Warren Haynes on His New Solo Album, Gov’t Mule’s Future and Working With B.B. King: Exclusive Interview
Warren Haynes certainly isn't slowing down after the Allman Brothers Band's retirement. He'll release a new solo album titled Ashes and Dust on July 24, amid a round of summer dates that include a pair of performances at Mountain Jam with his regular working band, Gov't Mule.
The Americana-inflected Ashes and Dust features an album-length collaboration with Railroad Earth, plus a guest appearance by Grace Potter. Both will join Haynes at this year's Mountain Jam, to be held June 4-7, 2015 at Hunter Mountain, N.Y. A highlight of the schedule: Gov't Mule is set to perform their new album Dark Side of the Mule in its entirety on Friday, June 5. Check out the fest’s website for more information.
We caught up with Haynes in London, as he finished up a European tour with Gov't Mule, to discuss Ashes and Dust, working with Railroad Earth and his memories of the late, great B.B. King.
You always take an interesting path, as you move from one thing to the next. Man in Motion gave you the opportunity to explore your roots and your love of soul and blues music. On the heels of that, how did the idea for this new album come about?
I've been accumulating these kind of songs for quite some time, having written songs in this direction all my life. At one point, I was even going to make a record like this before making Man in Motion. In hindsight, I'm glad I didn't because several of these songs have been written since then. My goal was to honor the songs the best way I knew how, and giving them this kind of treatment seems to do that.
It’s interesting to hear that the material for this album stretches across a 30-year span of time. What did the archive of materials you were working from look like? How did you go about pulling it all together into a cohesive stack of prospective material to tackle?
A few of the songs had been demoed, but most were just in my head – songs that I would pull out from time to time when I pick up an acoustic guitar. We recorded around 30 songs for the project so I'm still deciding which ones fit together the best. These 13 seem to work together for this release. Now, I can start thinking about the next one.
I know that you wrote at least one song with Todd Sheaffer of Railroad Earth. Did you work collaboratively with the members of the band to finish the material in a similar fashion, or was a lot of it already written and in a form that was ready to go?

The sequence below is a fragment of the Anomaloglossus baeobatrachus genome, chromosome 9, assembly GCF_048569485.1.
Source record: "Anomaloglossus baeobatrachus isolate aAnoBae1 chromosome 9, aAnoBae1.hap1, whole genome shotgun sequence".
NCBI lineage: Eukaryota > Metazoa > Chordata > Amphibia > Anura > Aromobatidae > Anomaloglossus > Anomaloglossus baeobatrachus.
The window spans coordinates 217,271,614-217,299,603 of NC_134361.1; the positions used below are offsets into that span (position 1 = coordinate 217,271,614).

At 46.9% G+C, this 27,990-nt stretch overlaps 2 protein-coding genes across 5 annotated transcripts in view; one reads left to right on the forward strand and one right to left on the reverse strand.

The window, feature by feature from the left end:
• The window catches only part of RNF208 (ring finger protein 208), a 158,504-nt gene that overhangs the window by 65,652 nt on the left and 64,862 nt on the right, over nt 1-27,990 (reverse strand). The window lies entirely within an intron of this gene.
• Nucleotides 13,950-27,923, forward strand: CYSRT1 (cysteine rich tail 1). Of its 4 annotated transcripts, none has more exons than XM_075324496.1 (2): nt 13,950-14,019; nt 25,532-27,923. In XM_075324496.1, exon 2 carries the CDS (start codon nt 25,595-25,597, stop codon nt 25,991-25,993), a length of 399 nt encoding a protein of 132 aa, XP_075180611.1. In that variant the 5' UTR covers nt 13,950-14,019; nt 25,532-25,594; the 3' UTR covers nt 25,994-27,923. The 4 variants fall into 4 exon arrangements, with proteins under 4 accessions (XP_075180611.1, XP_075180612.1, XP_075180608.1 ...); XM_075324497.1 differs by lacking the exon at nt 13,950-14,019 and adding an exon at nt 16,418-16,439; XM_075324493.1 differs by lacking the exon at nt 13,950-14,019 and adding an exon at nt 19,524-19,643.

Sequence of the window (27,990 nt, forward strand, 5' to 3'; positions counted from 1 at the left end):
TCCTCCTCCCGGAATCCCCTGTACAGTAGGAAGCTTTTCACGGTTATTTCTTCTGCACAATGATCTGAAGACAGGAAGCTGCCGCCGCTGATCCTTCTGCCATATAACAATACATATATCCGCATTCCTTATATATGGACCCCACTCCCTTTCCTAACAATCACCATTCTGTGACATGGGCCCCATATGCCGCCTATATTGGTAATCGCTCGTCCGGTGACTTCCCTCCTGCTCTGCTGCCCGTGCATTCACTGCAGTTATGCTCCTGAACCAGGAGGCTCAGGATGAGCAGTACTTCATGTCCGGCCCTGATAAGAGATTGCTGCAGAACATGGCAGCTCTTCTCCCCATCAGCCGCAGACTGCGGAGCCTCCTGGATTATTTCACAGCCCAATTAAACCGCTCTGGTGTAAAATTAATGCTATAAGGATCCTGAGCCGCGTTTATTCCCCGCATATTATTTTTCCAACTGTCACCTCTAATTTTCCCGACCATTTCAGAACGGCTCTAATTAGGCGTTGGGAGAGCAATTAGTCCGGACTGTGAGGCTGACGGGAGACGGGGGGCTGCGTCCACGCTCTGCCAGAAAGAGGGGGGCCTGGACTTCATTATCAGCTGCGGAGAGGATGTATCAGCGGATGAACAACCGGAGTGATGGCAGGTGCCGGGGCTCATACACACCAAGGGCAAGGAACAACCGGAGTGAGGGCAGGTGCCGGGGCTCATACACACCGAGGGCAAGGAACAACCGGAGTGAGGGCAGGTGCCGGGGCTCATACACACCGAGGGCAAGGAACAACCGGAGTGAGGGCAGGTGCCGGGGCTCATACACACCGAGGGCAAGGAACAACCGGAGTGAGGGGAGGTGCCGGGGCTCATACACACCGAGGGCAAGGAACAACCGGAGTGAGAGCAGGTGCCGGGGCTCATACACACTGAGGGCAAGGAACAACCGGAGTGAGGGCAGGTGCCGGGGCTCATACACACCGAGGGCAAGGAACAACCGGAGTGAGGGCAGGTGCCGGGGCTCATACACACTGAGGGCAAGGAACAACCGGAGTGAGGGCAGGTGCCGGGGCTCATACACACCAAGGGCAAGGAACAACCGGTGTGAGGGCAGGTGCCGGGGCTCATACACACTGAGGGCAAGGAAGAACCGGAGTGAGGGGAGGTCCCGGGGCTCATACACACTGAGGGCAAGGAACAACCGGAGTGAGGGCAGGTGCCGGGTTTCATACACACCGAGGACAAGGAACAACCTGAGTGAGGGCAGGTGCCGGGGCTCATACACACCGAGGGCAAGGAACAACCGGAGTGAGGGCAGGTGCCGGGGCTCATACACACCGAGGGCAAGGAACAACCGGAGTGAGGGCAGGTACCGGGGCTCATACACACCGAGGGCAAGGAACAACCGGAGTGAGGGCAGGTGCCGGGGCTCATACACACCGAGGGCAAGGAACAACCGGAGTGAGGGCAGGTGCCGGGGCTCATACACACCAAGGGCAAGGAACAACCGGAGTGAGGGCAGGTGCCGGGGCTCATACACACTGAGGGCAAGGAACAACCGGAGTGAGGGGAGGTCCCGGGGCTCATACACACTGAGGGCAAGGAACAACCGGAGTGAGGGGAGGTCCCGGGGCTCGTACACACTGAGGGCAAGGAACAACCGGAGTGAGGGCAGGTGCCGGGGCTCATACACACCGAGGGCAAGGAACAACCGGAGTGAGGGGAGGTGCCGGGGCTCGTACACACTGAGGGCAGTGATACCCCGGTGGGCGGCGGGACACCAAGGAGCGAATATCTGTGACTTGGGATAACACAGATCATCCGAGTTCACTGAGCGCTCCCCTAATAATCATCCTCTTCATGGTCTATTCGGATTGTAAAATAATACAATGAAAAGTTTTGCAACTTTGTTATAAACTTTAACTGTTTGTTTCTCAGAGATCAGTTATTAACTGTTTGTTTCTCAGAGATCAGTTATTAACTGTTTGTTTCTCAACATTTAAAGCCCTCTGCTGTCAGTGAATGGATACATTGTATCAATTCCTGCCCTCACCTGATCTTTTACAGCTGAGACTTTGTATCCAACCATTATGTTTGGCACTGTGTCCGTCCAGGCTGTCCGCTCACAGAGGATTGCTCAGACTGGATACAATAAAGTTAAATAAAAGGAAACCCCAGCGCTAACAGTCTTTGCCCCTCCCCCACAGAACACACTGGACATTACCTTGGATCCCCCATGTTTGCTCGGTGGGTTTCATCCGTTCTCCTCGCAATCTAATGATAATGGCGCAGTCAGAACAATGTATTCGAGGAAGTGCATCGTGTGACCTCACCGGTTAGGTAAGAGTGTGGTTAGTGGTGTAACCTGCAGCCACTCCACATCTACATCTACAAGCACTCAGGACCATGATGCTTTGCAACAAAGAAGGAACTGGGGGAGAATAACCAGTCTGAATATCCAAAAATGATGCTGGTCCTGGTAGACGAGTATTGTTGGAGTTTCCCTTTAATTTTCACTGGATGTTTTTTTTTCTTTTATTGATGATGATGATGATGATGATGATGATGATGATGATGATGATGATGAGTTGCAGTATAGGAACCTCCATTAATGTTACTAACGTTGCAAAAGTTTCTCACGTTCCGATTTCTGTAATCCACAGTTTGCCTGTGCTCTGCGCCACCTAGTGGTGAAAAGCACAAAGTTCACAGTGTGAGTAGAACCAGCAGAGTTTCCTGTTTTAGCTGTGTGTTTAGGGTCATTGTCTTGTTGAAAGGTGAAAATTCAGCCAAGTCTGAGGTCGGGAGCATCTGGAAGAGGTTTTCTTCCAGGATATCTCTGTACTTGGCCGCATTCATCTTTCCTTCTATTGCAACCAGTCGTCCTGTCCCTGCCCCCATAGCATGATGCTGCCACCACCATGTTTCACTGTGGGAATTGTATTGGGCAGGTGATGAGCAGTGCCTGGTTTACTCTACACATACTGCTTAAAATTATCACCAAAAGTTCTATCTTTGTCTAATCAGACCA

Todd and I wrote "Word on the Wind," as the last song written for the project. It came together quite quickly, and made a great addition to the project. All the other songs were complete prior to recording, but I still like to leave them open to interpretation. A lot of the arrangements changed during the recording process.
You’ve spoken in the recent past about how your relationship with Railroad Earth developed. What did you envision they would bring to this material?
When we played together there was a natural chemistry between us, in addition to the chemistry they already have together. Their styles, combined with the large array of instruments they all play, helped bring the songs to a place, musically speaking, which is very organic and comfortable and reminds of the way I envisioned them when I wrote them.
What can you tell us about some of the songs on this new album?
These songs represent the singer-songwriter side of me that's been with me all my life. I've probably written more songs in this direction than in any other, strange as it may seem.
Grace Potter shows up on a cover of Fleetwood Mac’s “Gold Dust Woman,” which is something the two of you have done live together in the past. How did you end up recording it for this collection?
It seemed like the right time to capture the song in the studio. Recording it this way, with the acoustic instrumentation, really casts it in a cool light.
Will you get the opportunity to tour with Railroad Earth?
We're gonna do as much as schedules permit.
Earlier this year, on the subject of a new Gov’t Mule album, you told me you thought you were "going to wind up with some songs that have large instrumental passages but are vocal songs." Where are things on that next record?
We're only in the beginning stage of talking about what kind of direction we want to take, which always has a way of changing.
You paid tribute to the music of the “Three Kings,” Albert King, Freddie King and B.B. King during Gov’t Mule’s New Year’s Eve performance in 2012. With the passing of B.B., I wanted to ask you about your specific love for his music and what you learned from him as a player and music fan.
I was in love with B.B.'s voice before I ever picked up a guitar. It was him, along with Ray Charles, that helped me realize I could focus equally on singing and playing. B.B. had a huge voice – and I tried to capture that sort of sound as well and to make my guitar sound like my voice the way he did. His sense of space in his phrasing was a lesson to all guitar players. Whenever I feel like I'm playing too many notes I say to myself, "Just think B.B. King."
Did you ever have the chance to share the stage with B.B.?
A couple of times. It was a huge honor for me.
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